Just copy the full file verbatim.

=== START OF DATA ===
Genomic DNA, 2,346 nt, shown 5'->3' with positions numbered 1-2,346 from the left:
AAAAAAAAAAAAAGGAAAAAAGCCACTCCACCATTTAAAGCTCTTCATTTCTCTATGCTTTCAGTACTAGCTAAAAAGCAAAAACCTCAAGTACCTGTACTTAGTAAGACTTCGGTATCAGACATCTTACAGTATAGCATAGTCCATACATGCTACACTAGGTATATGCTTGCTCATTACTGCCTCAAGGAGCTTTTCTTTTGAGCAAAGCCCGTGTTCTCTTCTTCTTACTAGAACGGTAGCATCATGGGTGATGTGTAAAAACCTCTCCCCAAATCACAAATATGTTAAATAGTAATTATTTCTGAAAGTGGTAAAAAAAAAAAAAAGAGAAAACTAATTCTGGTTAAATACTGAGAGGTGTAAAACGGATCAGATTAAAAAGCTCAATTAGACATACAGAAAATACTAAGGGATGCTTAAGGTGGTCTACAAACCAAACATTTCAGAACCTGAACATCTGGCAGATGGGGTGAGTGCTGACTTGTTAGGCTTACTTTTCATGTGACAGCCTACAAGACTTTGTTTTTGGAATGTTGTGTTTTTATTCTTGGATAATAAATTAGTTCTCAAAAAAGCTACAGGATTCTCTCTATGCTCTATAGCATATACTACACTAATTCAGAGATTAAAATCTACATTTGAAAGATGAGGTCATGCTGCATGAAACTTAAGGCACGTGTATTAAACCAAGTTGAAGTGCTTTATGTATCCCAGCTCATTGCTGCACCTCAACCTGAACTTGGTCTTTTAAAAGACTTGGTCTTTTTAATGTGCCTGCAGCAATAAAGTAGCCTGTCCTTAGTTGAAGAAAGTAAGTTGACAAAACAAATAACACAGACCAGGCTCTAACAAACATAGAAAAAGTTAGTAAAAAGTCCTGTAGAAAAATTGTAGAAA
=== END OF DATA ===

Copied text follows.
Genomic DNA, 2,346 nt, shown 5'->3' with positions numbered 1-2,346 from the left:
AAAAAAAAAAAAAGGAAAAAAGCCACTCCACCATTTAAAGCTCTTCATTTCTCTATGCTTTCAGTACTAGCTAAAAAGCAAAAACCTCAAGTACCTGTACTTAGTAAGACTTCGGTATCAGACATCTTACAGTATAGCATAGTCCATACATGCTACACTAGGTATATGCTTGCTCATTACTGCCTCAAGGAGCTTTTCTTTTGAGCAAAGCCCGTGTTCTCTTCTTCTTACTAGAACGGTAGCATCATGGGTGATGTGTAAAAACCTCTCCCCAAATCACAAATATGTTAAATAGTAATTATTTCTGAAAGTGGTAAAAAAAAAAAAAAGAGAAAACTAATTCTGGTTAAATACTGAGAGGTGTAAAACGGATCAGATTAAAAAGCTCAATTAGACATACAGAAAATACTAAGGGATGCTTAAGGTGGTCTACAAACCAAACATTTCAGAACCTGAACATCTGGCAGATGGGGTGAGTGCTGACTTGTTAGGCTTACTTTTCATGTGACAGCCTACAAGACTTTGTTTTTGGAATGTTGTGTTTTTATTCTTGGATAATAAATTAGTTCTCAAAAAAGCTACAGGATTCTCTCTATGCTCTATAGCATATACTACACTAATTCAGAGATTAAAATCTACATTTGAAAGATGAGGTCATGCTGCATGAAACTTAAGGCACGTGTATTAAACCAAGTTGAAGTGCTTTATGTATCCCAGCTCATTGCTGCACCTCAACCTGAACTTGGTCTTTTAAAAGACTTGGTCTTTTTAATGTGCCTGCAGCAATAAAGTAGCCTGTCCTTAGTTGAAGAAAGTAAGTTGACAAAACAAATAACACAGACCAGGCTCTAACAAACATAGAAAAAGTTAGTAAAAAGTCCTGTAGAAAAATTGTAGAAA